In an ever-changing and increasingly digital world, it becomes more difficult to define what it is to be human, and the role and relevance of art are pondered. Pianist, composer, and bandleader Jorn Swart
and his trio Malnoia
tackle these questions head-on in their new album Hello Future
. Through their original music, they draw on an eclectic pool of influences ranging from sci-fi film to philosophy, and pair their compositions with short fiction.Hello Future
is an artistic exploration of what it means to be human in a technological age, and of the value of art in such an age, utilizing the hybrid medium of short stories and music. This bold concept was not, however, born in a vacuum, but out of lengthy conversations, classic movies, and literature. “As a trio, we’ve had rehearsals devolve into long discussions about some of these issues,” Swart says. “[These discussions] planted the seed for an overall theme for the record.” Swart has become an avid reader of science fiction and has found himself drawn particularly to the works of Isaac Asimov, an author known for philosophically-laden short stories. Asimov’s writing led Swart to the idea of employing short stories to elaborate on the themes found within this music in a method Swart describes as “almost like reversed film scoring: the stories set the tone for the music, instead of vice-versa.” Swart wrote two stories himself and commissioned three authors to write the other eight. The final influence in the conceptual cocktail from which Hello Future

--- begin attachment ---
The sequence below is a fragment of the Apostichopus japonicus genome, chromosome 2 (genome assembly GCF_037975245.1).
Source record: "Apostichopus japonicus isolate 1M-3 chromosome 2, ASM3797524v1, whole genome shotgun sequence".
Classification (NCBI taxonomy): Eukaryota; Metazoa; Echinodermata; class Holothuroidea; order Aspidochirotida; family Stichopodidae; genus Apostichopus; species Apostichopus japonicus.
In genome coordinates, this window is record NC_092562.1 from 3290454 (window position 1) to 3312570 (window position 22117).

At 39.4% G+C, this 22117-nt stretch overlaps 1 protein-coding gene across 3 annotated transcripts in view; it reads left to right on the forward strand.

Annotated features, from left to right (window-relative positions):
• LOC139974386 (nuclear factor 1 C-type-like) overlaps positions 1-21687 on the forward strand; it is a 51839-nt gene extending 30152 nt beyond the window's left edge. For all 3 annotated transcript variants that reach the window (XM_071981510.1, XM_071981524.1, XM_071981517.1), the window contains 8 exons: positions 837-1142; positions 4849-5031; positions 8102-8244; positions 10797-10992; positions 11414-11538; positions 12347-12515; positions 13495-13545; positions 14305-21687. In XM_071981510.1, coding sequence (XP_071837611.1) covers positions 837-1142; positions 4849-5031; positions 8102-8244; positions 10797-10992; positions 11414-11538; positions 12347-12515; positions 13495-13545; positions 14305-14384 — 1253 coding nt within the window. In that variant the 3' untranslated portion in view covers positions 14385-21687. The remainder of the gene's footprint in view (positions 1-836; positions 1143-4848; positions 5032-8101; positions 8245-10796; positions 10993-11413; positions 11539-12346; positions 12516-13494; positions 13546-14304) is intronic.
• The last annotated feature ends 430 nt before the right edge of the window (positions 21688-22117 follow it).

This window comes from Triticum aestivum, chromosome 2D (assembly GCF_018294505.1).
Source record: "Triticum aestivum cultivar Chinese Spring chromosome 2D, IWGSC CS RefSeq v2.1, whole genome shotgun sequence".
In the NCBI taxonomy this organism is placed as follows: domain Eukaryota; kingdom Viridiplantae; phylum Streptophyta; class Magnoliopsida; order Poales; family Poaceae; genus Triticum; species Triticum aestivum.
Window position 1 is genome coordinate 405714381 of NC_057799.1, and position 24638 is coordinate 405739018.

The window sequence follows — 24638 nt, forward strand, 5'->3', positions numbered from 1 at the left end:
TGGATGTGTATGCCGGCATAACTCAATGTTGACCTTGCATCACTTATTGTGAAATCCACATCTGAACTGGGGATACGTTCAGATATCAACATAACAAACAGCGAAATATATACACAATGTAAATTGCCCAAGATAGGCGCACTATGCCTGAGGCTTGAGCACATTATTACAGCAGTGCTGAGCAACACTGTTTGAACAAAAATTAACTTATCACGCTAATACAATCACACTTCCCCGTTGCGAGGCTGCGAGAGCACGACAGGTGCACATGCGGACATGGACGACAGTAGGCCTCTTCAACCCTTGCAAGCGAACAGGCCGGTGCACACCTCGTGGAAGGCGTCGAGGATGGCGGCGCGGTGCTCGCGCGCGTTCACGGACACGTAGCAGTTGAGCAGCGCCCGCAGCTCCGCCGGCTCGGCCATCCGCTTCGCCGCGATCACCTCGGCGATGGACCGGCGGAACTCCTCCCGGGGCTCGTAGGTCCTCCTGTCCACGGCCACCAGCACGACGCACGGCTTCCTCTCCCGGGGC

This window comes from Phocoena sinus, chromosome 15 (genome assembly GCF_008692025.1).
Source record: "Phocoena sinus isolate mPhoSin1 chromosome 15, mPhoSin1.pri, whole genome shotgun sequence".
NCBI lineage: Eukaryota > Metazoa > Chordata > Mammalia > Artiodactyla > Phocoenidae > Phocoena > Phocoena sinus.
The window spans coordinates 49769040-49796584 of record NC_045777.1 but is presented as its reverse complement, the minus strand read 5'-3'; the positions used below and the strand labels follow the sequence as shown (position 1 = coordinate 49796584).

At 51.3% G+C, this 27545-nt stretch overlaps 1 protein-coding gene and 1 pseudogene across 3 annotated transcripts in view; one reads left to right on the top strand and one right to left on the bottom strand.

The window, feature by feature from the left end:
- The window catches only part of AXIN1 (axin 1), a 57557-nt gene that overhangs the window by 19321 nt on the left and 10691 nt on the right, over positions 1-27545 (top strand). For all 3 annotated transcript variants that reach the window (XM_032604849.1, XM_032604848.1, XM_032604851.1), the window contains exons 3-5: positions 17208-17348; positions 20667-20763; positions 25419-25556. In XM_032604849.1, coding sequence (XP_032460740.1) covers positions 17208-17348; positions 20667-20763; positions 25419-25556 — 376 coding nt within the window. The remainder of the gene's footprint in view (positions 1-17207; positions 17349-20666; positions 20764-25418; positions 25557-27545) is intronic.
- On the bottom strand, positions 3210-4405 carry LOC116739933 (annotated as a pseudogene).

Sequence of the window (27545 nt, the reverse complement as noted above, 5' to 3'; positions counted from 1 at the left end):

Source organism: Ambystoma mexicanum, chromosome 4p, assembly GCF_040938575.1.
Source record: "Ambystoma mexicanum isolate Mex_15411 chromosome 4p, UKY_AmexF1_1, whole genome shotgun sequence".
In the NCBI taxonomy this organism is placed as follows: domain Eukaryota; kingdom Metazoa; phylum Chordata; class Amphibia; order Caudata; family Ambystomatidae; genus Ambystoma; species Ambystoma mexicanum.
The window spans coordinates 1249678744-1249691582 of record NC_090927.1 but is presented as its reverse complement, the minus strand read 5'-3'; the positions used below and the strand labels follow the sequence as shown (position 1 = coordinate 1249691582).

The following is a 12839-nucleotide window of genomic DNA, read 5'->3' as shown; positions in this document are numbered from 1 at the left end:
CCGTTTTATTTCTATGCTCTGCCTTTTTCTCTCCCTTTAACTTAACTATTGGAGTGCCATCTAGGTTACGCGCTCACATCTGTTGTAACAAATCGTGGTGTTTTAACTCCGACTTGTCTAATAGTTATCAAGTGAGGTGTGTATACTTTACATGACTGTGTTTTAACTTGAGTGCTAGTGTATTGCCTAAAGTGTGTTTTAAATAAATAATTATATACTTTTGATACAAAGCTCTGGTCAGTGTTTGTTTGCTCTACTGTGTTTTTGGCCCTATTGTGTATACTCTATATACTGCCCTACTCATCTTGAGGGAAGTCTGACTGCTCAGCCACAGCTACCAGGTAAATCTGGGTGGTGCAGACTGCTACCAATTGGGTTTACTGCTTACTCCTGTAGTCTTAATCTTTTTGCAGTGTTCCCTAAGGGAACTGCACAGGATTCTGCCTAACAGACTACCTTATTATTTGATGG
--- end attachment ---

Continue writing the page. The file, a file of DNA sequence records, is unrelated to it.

was born is the iconic “Tears in Rain” monologue from the 1982 film Blade Runner
. In this monologue, an artificial intelligence, shortly before he dies, reflects upon the beauty and wonder he experienced in his life. Both the monologue itself and the accompanying film score are admired by the members of Malnoia for their craftsmanship and the moment that is created by their combination. To capture the essence of all Hello Future